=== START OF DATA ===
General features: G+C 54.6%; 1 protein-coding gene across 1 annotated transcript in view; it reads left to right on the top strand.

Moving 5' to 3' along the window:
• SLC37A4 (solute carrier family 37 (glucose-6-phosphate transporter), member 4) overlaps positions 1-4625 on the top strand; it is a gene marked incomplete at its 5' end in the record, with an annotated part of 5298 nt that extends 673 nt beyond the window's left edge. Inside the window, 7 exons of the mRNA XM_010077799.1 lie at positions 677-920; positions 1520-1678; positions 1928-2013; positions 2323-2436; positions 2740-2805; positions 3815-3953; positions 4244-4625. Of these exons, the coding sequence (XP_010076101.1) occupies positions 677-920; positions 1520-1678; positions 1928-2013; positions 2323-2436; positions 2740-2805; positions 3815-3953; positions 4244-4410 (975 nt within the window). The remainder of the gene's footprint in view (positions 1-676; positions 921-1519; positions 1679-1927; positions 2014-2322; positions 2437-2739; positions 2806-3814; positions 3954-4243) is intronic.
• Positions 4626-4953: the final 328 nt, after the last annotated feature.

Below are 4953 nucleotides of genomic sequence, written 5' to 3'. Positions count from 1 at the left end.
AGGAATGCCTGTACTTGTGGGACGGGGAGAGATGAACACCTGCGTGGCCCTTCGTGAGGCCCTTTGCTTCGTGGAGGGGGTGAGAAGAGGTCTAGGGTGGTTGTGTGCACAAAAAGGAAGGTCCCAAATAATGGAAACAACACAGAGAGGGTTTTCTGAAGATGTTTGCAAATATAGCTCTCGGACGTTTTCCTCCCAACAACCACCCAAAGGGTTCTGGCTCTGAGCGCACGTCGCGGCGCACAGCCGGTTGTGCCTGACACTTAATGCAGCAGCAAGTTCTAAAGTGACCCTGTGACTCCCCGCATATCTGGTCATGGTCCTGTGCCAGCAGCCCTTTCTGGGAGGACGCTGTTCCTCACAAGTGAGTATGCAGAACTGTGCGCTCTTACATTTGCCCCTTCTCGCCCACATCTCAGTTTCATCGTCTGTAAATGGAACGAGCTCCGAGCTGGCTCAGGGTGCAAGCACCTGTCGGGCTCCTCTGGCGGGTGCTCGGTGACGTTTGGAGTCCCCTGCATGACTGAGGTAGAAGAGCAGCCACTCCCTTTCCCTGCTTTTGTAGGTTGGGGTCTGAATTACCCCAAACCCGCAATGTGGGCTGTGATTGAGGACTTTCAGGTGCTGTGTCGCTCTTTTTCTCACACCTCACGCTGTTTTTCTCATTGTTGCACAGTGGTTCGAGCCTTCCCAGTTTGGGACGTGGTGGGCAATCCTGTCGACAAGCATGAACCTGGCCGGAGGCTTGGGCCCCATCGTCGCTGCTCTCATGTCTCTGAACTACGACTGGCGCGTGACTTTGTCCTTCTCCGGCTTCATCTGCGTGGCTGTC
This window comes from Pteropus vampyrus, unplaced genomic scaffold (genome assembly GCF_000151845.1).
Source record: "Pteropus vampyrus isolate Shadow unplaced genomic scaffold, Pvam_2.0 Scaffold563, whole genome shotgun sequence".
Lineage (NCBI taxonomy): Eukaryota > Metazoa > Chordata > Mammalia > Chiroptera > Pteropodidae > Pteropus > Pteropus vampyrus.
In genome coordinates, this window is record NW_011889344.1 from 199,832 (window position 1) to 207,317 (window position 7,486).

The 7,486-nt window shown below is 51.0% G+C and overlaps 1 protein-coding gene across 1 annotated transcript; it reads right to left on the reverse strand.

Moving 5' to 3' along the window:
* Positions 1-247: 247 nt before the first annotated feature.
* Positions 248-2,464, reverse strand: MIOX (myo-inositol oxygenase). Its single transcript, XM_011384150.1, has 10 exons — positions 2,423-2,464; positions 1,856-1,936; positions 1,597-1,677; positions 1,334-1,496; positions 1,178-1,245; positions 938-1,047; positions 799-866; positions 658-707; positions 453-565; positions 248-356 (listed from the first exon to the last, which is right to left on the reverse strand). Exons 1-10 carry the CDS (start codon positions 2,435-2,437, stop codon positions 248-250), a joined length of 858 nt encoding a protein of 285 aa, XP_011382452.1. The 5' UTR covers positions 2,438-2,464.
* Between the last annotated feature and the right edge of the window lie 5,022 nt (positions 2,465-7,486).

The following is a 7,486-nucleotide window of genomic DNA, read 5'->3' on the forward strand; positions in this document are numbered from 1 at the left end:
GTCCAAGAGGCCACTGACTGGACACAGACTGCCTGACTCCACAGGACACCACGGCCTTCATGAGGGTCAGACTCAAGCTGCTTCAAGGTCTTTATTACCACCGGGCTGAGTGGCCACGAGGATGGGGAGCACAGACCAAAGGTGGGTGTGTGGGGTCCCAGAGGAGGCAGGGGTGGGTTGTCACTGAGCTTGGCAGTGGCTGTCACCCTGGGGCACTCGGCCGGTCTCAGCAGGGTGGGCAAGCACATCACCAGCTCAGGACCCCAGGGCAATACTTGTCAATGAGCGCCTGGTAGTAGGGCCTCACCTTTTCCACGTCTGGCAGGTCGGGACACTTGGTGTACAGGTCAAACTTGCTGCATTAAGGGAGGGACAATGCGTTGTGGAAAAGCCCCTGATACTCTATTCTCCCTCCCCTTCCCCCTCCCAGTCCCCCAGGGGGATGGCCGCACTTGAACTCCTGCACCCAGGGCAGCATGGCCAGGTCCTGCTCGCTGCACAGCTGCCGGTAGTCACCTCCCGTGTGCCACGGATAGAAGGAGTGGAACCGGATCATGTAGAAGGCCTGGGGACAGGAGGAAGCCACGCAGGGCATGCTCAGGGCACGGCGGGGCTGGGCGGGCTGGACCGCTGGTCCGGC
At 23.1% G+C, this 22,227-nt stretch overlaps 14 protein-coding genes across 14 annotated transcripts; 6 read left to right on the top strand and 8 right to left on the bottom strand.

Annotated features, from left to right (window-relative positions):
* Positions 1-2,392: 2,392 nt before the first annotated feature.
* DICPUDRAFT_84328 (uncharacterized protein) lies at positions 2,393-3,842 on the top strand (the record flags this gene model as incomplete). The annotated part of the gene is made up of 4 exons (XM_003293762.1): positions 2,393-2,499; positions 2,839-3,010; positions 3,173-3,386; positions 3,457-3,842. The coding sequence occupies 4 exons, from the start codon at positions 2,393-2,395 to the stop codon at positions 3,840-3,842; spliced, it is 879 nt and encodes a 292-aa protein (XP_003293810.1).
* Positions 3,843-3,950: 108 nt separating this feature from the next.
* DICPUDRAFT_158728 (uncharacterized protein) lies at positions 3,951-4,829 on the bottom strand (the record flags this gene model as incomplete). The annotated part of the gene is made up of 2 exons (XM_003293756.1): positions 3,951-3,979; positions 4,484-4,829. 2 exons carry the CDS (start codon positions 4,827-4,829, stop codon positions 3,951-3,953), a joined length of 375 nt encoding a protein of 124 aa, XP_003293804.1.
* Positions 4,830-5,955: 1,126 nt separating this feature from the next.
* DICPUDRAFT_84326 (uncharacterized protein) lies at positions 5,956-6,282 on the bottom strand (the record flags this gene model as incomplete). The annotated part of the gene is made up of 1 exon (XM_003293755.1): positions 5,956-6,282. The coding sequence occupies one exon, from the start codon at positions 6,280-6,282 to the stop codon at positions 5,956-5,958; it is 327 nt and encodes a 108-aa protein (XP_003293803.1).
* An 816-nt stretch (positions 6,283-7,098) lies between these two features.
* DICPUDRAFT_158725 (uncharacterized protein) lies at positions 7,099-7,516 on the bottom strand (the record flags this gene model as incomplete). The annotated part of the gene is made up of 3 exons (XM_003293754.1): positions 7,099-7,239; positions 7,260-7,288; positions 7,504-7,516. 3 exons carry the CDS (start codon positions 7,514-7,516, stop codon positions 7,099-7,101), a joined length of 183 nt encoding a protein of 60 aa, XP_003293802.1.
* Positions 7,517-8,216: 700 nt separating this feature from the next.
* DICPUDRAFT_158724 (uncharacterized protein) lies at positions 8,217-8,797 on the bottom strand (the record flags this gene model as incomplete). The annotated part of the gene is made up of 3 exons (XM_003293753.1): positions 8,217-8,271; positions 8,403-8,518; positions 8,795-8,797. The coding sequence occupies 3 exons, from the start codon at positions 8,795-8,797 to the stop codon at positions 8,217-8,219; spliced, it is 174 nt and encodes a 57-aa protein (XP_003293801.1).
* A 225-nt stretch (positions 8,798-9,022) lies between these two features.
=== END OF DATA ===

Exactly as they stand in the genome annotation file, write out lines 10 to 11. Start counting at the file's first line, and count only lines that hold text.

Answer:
In genome coordinates, this window is record NW_011889344.1 from 199,832 (window position 1) to 207,317 (window position 7,486).

The 7,486-nt window shown below is 51.0% G+C and overlaps 1 protein-coding gene across 1 annotated transcript; it reads right to left on the reverse strand.